Take a trip to Detroit, where everything from the city's economy, to countless of its neighborhoods, to crucial civic-services that its residents need to live healthy happy lives, all seemed to have collapsed.
I live in the city of Toronto with three young children. I am a driver and I am a pedestrian. But I am a pedestrian first. Unfortunately, many of the drivers in this city do not share my love of pedestrianism. They do not, in fact, seem to care about the safety and well-being of my children at all. So I put together a few simple rules to help them avoid running over kids with their cars.
At this time of year the birds are busy building and rebuilding their nests, rearing their young and are generally ravenous and noisy. Eastern philosophy teaches that it is important to provide food for the birds as a way of paying homage to the gods.
For some baffling reason, my upstairs neighbour seems to think it's okay to have a power shower after 11pm. Repeatedly. And after midnight. And usually 1am. And 1.15am. Then 1.20am. And 1.25am. And so on. Sometimes one after the other from 1am to 3am.
People often say "do what you love and the money will follow." Maybe it will and maybe it won't, but why does doing what you love have to be tied to a job? How about just doing what you love as a way of living life? The opportunities for to live that philosophy are abundant in Detroit.
Urbanization is happening rapidly. Globally today, for the first time ever, more people live in cities than anywhere else.
Just as we have learned to recycle paper, glass, iron, steel, even water, we must now also learn to recover these new elements as well, mine their density and availability, and invent a new conduct toward sustaining the value of these most precious metals already in hand.
So far, the conversation on climate resilience has been too narrow. It often overlooks some of the key components that have proven to make the difference in how a community survives a heat wave, a flood, a fire, or a hurricane.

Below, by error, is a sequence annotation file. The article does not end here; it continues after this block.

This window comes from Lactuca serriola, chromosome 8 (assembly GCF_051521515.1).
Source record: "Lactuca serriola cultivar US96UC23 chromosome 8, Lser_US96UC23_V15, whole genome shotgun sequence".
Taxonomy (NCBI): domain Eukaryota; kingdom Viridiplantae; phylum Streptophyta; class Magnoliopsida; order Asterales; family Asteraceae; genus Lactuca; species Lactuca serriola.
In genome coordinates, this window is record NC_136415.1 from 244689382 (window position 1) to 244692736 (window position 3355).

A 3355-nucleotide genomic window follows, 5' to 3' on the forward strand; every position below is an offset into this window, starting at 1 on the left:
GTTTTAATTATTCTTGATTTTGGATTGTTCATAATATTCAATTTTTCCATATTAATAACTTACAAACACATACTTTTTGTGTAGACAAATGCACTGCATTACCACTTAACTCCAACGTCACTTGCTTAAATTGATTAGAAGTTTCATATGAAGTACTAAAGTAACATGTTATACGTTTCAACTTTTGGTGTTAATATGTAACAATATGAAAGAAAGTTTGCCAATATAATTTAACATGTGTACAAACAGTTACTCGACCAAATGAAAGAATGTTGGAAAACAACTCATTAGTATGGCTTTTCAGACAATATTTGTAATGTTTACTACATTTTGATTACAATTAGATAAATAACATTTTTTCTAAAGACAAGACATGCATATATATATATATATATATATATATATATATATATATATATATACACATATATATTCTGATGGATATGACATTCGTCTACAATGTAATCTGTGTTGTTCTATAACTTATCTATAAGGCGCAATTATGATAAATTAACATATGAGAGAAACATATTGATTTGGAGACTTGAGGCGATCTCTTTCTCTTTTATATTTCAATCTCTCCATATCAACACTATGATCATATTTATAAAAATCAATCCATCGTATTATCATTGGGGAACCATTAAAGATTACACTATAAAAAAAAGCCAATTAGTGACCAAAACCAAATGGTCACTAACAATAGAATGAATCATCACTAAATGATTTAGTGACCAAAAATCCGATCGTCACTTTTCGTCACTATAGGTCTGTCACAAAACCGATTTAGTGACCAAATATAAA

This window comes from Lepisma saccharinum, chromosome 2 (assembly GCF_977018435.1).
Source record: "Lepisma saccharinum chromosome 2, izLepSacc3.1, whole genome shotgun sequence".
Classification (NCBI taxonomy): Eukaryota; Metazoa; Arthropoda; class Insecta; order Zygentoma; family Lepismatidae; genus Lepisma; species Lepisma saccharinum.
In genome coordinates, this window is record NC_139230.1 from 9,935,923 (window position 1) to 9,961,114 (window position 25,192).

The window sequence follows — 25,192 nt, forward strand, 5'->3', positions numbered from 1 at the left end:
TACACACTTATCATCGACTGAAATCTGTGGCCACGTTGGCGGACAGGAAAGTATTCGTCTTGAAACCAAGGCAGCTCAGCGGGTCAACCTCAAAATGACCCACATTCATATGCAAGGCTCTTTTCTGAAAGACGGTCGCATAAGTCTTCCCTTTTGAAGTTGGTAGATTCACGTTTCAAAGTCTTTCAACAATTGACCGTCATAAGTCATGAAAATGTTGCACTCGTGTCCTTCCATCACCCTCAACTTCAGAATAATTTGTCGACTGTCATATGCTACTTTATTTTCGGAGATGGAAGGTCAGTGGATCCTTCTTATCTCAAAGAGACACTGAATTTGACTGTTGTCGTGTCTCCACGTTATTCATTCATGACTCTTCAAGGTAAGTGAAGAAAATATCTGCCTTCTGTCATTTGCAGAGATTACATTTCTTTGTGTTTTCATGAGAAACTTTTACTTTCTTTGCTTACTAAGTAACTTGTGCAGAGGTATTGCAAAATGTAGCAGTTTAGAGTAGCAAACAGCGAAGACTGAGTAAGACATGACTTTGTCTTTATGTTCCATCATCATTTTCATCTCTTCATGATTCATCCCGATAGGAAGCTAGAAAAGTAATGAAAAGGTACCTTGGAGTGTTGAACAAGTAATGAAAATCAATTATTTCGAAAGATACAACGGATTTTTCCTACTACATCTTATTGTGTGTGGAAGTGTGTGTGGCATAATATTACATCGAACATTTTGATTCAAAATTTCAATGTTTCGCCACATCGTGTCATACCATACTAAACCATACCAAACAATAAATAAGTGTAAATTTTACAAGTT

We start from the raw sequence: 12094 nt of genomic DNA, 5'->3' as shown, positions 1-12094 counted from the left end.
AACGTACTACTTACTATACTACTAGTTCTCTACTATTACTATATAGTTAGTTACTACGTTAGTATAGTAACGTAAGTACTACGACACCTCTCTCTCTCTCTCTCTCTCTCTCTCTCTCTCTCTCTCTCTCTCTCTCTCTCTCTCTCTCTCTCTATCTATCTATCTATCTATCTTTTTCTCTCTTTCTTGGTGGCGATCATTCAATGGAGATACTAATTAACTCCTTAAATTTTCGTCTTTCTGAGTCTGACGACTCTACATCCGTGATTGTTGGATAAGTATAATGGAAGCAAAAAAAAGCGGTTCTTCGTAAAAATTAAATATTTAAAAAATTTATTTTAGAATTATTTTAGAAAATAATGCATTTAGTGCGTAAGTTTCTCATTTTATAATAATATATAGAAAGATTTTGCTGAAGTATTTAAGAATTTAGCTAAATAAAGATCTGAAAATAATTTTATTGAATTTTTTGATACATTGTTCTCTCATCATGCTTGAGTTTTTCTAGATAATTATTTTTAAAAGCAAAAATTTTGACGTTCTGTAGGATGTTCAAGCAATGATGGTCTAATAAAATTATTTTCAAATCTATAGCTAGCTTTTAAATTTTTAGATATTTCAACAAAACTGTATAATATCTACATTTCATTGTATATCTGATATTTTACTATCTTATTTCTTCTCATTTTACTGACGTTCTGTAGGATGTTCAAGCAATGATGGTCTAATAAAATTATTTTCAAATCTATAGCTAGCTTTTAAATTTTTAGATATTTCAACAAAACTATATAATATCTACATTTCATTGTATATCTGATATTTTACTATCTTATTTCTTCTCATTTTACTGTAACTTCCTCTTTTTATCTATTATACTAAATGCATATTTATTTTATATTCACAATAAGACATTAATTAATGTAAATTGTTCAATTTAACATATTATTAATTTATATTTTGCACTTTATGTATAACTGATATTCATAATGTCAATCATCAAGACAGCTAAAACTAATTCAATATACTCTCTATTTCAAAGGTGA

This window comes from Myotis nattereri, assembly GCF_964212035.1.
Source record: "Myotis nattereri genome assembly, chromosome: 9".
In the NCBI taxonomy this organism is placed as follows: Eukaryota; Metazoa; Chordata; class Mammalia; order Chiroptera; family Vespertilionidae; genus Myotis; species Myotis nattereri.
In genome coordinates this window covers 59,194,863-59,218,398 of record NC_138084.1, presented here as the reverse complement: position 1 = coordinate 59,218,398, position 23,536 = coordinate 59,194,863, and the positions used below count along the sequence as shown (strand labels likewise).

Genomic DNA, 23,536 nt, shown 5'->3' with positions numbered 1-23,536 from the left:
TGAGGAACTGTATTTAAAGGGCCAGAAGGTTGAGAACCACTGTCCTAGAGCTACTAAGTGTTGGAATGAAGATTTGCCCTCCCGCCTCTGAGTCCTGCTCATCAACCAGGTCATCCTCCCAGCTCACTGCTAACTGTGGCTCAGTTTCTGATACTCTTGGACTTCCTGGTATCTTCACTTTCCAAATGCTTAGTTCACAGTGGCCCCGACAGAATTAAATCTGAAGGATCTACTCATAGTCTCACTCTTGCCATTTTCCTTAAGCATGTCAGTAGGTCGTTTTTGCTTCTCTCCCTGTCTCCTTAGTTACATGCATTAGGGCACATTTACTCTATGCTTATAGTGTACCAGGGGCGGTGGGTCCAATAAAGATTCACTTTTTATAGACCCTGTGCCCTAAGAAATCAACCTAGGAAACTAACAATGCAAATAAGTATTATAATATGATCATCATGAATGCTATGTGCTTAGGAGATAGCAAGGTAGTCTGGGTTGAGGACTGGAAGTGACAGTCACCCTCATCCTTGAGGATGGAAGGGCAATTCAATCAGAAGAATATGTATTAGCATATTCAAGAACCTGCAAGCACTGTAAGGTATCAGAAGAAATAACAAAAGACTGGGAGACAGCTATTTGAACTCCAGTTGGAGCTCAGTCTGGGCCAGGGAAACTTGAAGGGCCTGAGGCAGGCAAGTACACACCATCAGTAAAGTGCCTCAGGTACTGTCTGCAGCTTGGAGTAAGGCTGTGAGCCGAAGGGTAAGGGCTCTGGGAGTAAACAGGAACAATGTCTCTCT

Micro-units are being created to fill a real and growing demand for them due to housing crises that exist in most thriving cities -- and personal lifestyle preferences.
I was thrilled to meet Joel Rash, a 47-year-old Flint native and entrepreneur, and learn about his experience living in one of the most dangerous cities in the world.
The Mayor is missing the point, thinking that the issue on London's streets is all about cycling... London is in grave danger of becoming famous not for finance, art, culture and cycling, but rather for road death and injury. We need a radical re-assessment of the purpose of our streets.
The main characteristics of New York City are its diversity, dynamism, sense of opportunity and endless possibility. New York is a mixture of old and new; of pre- and post-industrial; of old people and young people. That has not changed and will probably never change.
A "hard" outside with a soft inside is ideal for cavity-nesting birds. You can even "plant" a downed tree in the yard to provide a snag for species.
With billions headed for urban centers in the decades to come, and with cities already home to a majority of the earth's population, the future of cities and our environment are inextricably connected.
A number of impressive initiatives across the global south are using art to empower marginalized communities. Whether it is through museums in Rio de Janeiro or film production in Nairobi, several projects are giving the poor a voice.
Much of the rhetoric around budget cuts suggests that lawmakers make tough decisions, but to me Ms. P's decision about how to spend her last $50 is one of the toughest I can imagine.